House Speaker Brad Wilson said the scoreboard will help rally state residents for the ongoing battle against the pandemic and its economic consequences.
“The public not only deserves to be informed about what’s going on as we lead through this, but all Utahns need to be involved and do their part in this effort,” the Kaysville Republican said. “We absolutely cannot get distracted.”
The plan also sets up an array of “lead measures” that undergird each of the goals and give officials a sense of whether they’re heading in the right direction. For instance, to keep the daily new case counts under 400, the plan calls for turning around 90% of the state’s COVID-19 tests within 24 hours and reducing levels of the disease in ethnic and racial minority communities, which have been disproportionately affected by the pandemic.
Richard Saunders, acting director of the Utah Department of Health, said state leaders chose and set the plan’s targets after consulting with epidemiologists, physicians, government officials and others in meetings that started in late June.
Other measures include:
Increasing to 75% the share of infections that are from known sources rather than community spread;
Reducing the number of long-term care facilities with active cases to fewer than 10;
Reaching out to at least 1,700 businesses each week with health safety information and getting at least half to join in the Salt Lake Chamber’s Stay Safe to Stay Open pledge;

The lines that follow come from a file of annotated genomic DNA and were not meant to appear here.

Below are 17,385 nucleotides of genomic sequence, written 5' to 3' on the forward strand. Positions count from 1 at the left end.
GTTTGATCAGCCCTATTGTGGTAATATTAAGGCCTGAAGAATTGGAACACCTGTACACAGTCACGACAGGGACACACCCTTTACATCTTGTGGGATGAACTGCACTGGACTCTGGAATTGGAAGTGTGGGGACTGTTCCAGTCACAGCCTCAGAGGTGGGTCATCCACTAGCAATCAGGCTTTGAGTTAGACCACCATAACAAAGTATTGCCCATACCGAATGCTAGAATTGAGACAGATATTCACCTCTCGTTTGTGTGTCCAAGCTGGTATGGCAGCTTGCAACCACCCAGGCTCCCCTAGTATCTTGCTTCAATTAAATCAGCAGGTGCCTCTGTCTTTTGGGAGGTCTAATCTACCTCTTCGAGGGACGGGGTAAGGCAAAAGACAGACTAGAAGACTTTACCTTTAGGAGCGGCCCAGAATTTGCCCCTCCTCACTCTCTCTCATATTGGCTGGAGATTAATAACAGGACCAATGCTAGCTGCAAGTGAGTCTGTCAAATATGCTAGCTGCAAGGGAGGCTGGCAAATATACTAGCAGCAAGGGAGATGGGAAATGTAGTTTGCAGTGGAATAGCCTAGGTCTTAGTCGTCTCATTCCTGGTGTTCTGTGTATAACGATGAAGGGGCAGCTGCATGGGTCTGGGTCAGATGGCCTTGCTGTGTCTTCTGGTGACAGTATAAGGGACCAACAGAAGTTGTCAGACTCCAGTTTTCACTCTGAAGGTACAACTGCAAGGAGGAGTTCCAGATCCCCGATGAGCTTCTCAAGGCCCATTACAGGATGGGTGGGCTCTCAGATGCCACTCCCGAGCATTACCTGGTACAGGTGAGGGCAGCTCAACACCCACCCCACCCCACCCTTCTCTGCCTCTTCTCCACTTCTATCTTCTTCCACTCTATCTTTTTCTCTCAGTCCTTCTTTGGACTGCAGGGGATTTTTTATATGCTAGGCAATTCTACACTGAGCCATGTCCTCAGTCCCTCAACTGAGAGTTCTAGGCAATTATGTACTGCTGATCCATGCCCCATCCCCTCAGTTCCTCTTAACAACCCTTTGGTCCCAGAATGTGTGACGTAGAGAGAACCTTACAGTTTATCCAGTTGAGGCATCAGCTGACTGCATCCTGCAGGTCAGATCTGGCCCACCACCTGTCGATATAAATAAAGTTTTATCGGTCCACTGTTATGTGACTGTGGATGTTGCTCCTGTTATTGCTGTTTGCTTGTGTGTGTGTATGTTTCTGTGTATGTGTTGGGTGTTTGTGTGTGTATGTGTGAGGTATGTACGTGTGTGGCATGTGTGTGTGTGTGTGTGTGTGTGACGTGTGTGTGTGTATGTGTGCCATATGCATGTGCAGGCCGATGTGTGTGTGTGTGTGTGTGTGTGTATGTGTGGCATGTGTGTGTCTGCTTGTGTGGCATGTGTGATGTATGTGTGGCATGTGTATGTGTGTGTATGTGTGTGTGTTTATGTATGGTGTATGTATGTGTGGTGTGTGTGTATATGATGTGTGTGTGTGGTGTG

Decreasing the number of worksite-related coronavirus cases to fewer than 70 per week;
Distributing all funding available through business support grant programs by the year’s end;
Increasing enrollment in short-term and certificate programs at Utah higher education institutions by at least 563 students each week;
Filling short-term and certificate programs supported by Learn & Work funding.
Strengthening consumer confidence is an area where public health intersects with economic interests, said Taylor Randall, dean of the University of Utah’s David Eccles School of Business. People won’t feel comfortable patronizing businesses that don’t follow hygiene protocols, he said, comparing the economic reopening to a walk over an ice-covered lake.
“Our economy is sitting on the edge of a frozen lake right now,” said Randall, who’s helping lead the state’s economic response to COVID-19. “What do you do when you walk out on a frozen lake? You step and you listen for a crack. If it doesn’t crack, you know you can proceed.”
Officials on Thursday said some of their goals are subject to change as the pandemic wears on. For instance, Saunders said once it’s clear the state can sustain a daily new case count below 400, officials might lower the target to 350 or 300.
Saunders said there’s no fixed standard for determining when the case count has stabilized at a lower level.
“It’s just when we’ve achieved it and been able to sustain it for perhaps two, three weeks. Somewhere in that neighborhood,” he said. “It’s a subjective valuation based on the other surrounding measures as well."
Correction: 3:45 p.m. p.m., Sept. 10 • An earlier version of this story misstated the plan’s goal for testing turnaround times.